I am trying to find the largest file in a directory recursively. If there is a subdirectory inside of that directory the function needs to go inside that directory and check to see if the largest file is there. Once the largest file is found the output is displayed with the relative path name and the name and size of the largest file.


dude@shell2 (~...assignment/solutions) % bash maxfile.sh ~/test
dude.h.gch: 9481628

This is what I have:


recursiveS() {
    for d in *; do
        if [ -d $d ]; then
            (cd $d; echo $(pwd)/$line; du -a; recursiveS;)

I have been stuck for a while now. I cannot implement this by pipelining a number of existing Unix tools. Any ideas would be nice!


use find (here assuming GNU find) to output file names with the file size. sort. print out the largest one.

find . -type f -printf "%s\t%p\n" | sort -n | tail -1

That assumes file paths don't contain newline characters.

Using a loop in bash with the GNU implementation of stat:

shopt -s globstar
for f in **; do
  if [[ -f "$f" && ! -L "$f" ]]; then
    size=$( stat -c %s -- "$f" )
    if (( size > max_s )); then
echo "$max_s $max_f"

This will be significantly slower than the find solution. That also assumes that file names don't end in newline characters and will skip hidden files and not descend into hidden directories.

If there's a file called - in the current directory, the size of the file open on stdin will be considered.

Beware that versions of bash prior to 4.3 followed symbolic links when descending the directory tree.

  • Thanks, it works! I appreciate the help. I am trying to get use to programming in shell. I do not know a whole lot right now so I appreciate you telling me what is happening with that line of code. – user2419571 Sep 29 '14 at 20:24
  • Quick question: Out of curiosity is there a way to do it without piping commands? I am curious because every example I have seen has used piping of some kind. – user2419571 Sep 29 '14 at 20:25
  • 1
    I'm sure there are other ways to do it. The UNIX philosophy is that tools should be single-purpose, and to chain them together so the output of one command is fed into the input of the next. – glenn jackman Sep 29 '14 at 20:29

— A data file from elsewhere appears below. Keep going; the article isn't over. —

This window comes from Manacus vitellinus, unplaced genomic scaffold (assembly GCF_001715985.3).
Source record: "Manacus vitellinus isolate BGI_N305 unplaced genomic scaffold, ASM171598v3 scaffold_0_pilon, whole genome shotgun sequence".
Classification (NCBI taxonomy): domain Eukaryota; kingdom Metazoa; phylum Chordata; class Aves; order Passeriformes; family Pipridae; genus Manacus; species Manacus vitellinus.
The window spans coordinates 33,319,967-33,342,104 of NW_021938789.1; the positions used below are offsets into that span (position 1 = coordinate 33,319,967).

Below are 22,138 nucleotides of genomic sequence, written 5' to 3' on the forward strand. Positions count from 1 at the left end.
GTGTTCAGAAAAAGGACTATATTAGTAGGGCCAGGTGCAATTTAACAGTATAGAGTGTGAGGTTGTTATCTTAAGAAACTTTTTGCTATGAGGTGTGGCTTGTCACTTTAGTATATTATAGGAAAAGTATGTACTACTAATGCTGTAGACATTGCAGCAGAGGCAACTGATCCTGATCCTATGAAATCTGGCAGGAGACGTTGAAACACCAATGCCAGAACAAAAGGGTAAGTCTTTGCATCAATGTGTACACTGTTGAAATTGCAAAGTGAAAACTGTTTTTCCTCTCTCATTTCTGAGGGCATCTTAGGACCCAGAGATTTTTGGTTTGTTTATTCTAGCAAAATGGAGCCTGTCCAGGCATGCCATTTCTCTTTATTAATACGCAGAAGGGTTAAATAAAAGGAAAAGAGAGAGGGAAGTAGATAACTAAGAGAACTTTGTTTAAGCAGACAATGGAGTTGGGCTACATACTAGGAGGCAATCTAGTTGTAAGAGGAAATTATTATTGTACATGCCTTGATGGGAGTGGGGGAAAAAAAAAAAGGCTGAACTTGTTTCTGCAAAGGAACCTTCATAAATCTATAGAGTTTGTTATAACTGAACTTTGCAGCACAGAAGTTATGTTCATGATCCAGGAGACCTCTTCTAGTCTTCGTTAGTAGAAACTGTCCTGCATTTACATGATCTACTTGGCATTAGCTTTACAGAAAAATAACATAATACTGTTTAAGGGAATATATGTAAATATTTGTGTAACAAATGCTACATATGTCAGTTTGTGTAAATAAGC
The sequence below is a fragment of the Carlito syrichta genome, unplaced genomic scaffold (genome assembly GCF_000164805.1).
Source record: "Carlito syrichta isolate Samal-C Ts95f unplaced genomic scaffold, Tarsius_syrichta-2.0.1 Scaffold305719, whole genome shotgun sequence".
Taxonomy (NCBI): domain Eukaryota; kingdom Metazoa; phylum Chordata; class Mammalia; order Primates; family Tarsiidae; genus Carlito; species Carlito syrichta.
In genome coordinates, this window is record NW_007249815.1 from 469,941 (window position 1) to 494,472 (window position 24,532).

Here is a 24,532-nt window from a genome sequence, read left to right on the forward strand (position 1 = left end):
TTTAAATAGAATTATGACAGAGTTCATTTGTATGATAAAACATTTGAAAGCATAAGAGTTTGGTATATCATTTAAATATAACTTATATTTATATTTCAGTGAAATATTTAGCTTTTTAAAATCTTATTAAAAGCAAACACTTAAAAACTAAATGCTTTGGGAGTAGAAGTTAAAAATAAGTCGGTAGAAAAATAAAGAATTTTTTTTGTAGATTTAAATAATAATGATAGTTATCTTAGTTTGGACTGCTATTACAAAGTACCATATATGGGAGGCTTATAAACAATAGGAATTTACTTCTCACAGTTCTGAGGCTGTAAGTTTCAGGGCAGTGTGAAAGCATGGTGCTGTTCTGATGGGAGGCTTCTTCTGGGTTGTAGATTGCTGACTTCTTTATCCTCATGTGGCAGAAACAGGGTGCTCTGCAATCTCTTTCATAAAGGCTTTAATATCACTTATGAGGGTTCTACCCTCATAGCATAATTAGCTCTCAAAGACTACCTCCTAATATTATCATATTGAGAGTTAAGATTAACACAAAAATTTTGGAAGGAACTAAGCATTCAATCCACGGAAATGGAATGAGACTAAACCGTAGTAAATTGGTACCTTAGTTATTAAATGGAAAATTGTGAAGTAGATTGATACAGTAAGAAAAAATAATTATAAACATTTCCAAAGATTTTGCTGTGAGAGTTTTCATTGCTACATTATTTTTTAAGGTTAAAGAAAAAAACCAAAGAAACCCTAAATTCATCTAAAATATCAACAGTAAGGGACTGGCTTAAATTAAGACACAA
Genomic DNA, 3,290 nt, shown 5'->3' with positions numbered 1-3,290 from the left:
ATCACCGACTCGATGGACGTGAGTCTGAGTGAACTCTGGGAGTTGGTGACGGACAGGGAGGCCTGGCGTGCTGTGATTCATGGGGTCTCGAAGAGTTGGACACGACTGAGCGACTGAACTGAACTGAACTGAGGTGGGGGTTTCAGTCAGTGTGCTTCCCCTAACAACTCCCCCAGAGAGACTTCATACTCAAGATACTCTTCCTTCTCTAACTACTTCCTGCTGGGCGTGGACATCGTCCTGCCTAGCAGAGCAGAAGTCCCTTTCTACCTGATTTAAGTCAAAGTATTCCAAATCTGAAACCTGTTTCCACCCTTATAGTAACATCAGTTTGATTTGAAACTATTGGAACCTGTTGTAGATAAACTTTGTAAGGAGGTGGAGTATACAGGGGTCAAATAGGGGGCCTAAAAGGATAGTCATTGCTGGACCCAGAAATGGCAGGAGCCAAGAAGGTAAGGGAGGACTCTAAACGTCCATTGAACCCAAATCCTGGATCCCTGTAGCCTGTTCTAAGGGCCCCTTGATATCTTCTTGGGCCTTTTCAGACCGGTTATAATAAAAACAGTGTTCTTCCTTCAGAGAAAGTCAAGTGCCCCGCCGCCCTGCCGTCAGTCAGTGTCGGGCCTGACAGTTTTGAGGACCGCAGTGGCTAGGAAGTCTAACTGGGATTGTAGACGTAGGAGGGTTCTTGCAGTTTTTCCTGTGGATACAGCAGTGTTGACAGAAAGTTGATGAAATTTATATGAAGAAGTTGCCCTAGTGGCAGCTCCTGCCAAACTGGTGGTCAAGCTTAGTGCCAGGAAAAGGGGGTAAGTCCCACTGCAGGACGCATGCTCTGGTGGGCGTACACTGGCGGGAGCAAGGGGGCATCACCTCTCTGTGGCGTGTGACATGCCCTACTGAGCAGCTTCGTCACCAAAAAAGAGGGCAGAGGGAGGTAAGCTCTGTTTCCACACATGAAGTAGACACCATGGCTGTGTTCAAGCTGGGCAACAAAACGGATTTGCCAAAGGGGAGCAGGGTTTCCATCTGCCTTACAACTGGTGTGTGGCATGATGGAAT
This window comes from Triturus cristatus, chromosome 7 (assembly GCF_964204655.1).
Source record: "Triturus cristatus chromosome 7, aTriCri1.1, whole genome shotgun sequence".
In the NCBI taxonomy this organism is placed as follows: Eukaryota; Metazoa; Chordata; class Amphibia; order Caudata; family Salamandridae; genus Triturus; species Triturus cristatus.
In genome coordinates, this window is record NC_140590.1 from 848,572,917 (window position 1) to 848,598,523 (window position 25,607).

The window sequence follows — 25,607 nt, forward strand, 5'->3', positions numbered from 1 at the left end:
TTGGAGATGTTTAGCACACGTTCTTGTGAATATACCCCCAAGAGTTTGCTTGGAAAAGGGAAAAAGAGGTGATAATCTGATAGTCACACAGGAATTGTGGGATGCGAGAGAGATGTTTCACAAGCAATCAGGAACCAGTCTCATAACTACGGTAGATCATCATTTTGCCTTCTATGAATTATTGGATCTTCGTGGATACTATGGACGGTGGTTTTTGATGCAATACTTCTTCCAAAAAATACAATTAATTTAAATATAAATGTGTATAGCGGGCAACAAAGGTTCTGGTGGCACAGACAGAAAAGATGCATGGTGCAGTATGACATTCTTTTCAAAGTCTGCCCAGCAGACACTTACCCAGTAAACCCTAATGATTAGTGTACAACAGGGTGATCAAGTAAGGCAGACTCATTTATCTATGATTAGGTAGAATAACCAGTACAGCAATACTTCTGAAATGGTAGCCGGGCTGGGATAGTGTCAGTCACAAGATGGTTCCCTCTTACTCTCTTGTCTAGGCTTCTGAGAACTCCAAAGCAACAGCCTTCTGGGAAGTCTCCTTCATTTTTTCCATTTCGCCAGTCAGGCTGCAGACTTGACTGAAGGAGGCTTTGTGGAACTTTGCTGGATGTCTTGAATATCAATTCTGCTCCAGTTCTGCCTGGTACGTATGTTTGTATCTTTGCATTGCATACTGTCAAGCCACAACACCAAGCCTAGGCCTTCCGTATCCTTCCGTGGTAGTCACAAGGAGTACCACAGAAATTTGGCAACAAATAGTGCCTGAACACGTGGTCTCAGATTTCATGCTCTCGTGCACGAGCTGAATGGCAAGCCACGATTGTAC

• That makes sense. Thank you again for your help. – user2419571 Sep 29 '14 at 20:30
  • 2
    @user2419571: tail -n 1 <(sort -n <(find . -type f -printf "%s\t%p\n")) ;) – Cyrus Sep 29 '14 at 20:38

This command helps to list out defined size too.

find . -type f -size +100M -exec ls -lh {} \;

This works on BSD/macOS:

find . -type f -ls | sort -k7 -r

You can also append | head -n 3 to display numer of interesting entries (3 in this case).

  • 1
    This answer could be improved by explaining how it works. Also, it looks very similar to the accepted answer (which doesn't fully explain how it works either). – dhag Jun 15 '17 at 18:07
  • man find and man sort, use brainz :-) – CeDeROM Jun 20 '17 at 21:13
  • Not really working on MacOS as it fails to return size correctly and returns a huge number of columns. – sorin Aug 21 '18 at 8:26

With zsh, for the biggest regular file:

ls -ld -- **/*(.DOL[1])

(of course you can replace ls -ld -- with any command. If using GNU ls or compatible see also the -h option for human readable sizes)

  • .: only regular files (not directories, symlinks, devices, fifos...)
  • D: include hidden ones and descend into hidden dirs
  • OL: reverse-ordered by size (Length).
  • [1]: only the first match.

If there are ties, you'll get any one of them at random. If you want the first in alphabetical order, add an extra on (order by name) to sort ties alphabetically.

Note that it considers the files size, not disk usage.

  • ... I start to believe that you are on zsh's payroll ;) (which it very well could be?). zsh is unfortunately not available on all systems... – Olivier Dulac Nov 20 '17 at 18:21
  • Possible to get the first ten files? (Without doing something stupid like a loop) – Wowfunhappy Apr 24 at 3:01
  • 1
    @Wowfunhappy replace [1] with [1,10] – Stéphane Chazelas Apr 24 at 5:44

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